The Landesmuseum Hannover owns the world's most important collection of the »Triumvirate of German Impressionism«: Max Liebermann, Lovis Corinth and Max Slevogt. Slevogt was the youngest and most versatile artist in this trio, to whom the WeltenMuseum is dedicating a major exhibition for the first time. Today, almost exclusively as an open-air painter popular, nature was not Slevogts only inspiration: In graphics and painting, he also often thematized scenes from history, literature and music, which sprang from his imagination alone. On the occasion of the anniversary, the Landesmuseum Hannover presents 150 impressive works, representative of each year. Top-quality loans from national and international museums complement outstanding paintings, drawings and prints from their own collection. The elaborate retrospective draws a complete picture of one of the most important German artists of its time.
In Munich, the young Slevogt studied at the Academy, before settling there as a freelance artist and exhibited publicly from 1892. With works such as "After the Bath," a prime example of his crude-realistic painting, which was vilified as "gutter art," Slevogt earned the epithet "The Terrible." So he could not succeed in Munich. At the insistence of the Berlin Secession, especially Max Liebermann, Slevogt left Munich and moved to the Prussian capital, where his works were already very much appreciated in the 1890 years.
On the way to Berlin Slevogt spent several weeks in Frankfurt, where he held connections to the Städel Art Institute. At that time, he created his famous series »Frankfurt Zoo Pictures«, which highlighted the brightening of the color palette as well as the turn towards the depiction of leisure pleasures. It represents the breakthrough of Slevogt's open-air painting, which later also appears in the cycle of the "pictures of Egypt" and countless palatinate landscapes.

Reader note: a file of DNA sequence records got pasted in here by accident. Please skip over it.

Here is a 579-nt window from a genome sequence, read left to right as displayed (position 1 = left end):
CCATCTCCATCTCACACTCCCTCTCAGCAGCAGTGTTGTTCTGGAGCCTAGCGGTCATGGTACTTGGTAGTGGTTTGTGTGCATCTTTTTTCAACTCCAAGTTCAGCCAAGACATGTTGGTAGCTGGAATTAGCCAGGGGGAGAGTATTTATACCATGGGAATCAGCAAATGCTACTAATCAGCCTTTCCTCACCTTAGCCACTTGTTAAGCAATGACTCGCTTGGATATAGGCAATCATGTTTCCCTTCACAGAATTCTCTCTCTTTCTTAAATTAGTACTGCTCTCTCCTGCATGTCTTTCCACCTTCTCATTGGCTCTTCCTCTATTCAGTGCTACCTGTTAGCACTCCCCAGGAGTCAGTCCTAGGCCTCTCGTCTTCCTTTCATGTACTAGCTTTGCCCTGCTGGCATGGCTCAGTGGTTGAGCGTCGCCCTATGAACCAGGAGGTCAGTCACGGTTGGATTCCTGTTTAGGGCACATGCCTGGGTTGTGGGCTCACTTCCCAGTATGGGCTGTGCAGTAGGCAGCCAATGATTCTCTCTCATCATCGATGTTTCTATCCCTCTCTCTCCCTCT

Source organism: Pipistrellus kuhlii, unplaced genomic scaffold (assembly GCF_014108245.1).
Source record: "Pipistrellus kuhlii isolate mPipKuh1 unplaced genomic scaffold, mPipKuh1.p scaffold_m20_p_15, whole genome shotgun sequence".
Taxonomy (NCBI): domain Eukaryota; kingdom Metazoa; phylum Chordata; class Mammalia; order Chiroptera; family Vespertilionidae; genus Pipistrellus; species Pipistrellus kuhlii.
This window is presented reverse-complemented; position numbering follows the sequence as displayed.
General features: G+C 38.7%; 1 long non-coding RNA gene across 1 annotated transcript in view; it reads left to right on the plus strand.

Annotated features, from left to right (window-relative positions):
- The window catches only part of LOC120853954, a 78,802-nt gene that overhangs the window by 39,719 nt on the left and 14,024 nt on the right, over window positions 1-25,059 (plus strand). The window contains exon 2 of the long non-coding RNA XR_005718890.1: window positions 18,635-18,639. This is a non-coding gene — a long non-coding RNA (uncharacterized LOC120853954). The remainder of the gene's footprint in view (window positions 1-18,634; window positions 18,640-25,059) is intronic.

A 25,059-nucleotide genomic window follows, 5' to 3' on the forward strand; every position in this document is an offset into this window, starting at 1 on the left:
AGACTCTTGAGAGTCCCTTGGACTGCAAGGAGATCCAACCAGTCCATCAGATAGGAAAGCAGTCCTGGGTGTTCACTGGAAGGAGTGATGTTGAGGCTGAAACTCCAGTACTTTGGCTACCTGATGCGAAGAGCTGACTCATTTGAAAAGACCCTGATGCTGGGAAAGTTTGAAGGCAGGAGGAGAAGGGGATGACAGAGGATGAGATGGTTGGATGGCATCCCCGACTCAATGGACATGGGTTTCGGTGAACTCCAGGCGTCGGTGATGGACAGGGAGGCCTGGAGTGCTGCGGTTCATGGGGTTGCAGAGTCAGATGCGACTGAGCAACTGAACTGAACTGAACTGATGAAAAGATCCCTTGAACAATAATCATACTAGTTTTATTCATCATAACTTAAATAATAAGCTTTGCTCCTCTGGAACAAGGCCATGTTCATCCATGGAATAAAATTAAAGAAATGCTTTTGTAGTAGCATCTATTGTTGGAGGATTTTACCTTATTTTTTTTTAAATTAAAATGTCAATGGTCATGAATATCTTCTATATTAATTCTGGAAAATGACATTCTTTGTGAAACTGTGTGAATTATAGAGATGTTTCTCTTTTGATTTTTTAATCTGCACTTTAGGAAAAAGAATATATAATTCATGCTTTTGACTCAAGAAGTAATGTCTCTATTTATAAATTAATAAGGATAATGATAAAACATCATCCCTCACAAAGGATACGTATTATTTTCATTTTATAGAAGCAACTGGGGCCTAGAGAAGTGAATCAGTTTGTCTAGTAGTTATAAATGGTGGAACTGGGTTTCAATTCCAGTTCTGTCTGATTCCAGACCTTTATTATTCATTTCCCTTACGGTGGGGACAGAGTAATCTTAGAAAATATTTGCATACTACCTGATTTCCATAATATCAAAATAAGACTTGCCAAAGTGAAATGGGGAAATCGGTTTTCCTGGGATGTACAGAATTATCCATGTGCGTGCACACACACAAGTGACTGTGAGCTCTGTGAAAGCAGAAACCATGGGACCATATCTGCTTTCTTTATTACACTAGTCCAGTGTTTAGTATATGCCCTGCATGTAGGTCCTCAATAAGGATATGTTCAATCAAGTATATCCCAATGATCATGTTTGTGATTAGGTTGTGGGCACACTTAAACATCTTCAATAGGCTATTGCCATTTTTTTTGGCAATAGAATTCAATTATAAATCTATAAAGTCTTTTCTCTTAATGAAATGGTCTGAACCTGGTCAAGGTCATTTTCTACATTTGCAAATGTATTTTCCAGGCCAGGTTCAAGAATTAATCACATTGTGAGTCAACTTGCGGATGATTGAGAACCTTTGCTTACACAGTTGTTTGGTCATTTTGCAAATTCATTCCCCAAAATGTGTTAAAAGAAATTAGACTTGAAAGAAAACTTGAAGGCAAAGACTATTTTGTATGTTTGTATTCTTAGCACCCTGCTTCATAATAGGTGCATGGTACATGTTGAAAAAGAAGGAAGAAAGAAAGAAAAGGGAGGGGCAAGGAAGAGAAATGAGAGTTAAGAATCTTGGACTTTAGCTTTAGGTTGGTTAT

With 150 works in the fields of printmaking and painting, the Landesmuseum Hannover draws a comprehensive picture of the artist Max Slevogt. The equality of graphics and painting is one of the central aspects of Slevog's own concept of art: "When I try to give greater meaning to the word illustration, I draw all the representations, painted or drawn, into this unity: art." With these words In his essay "Pro Domo," the artist has already contradicted 1924's view that book illustration does not belong to art. This is followed for the first time by a retrospective, which places the print-graphic work equally alongside the artist's painting.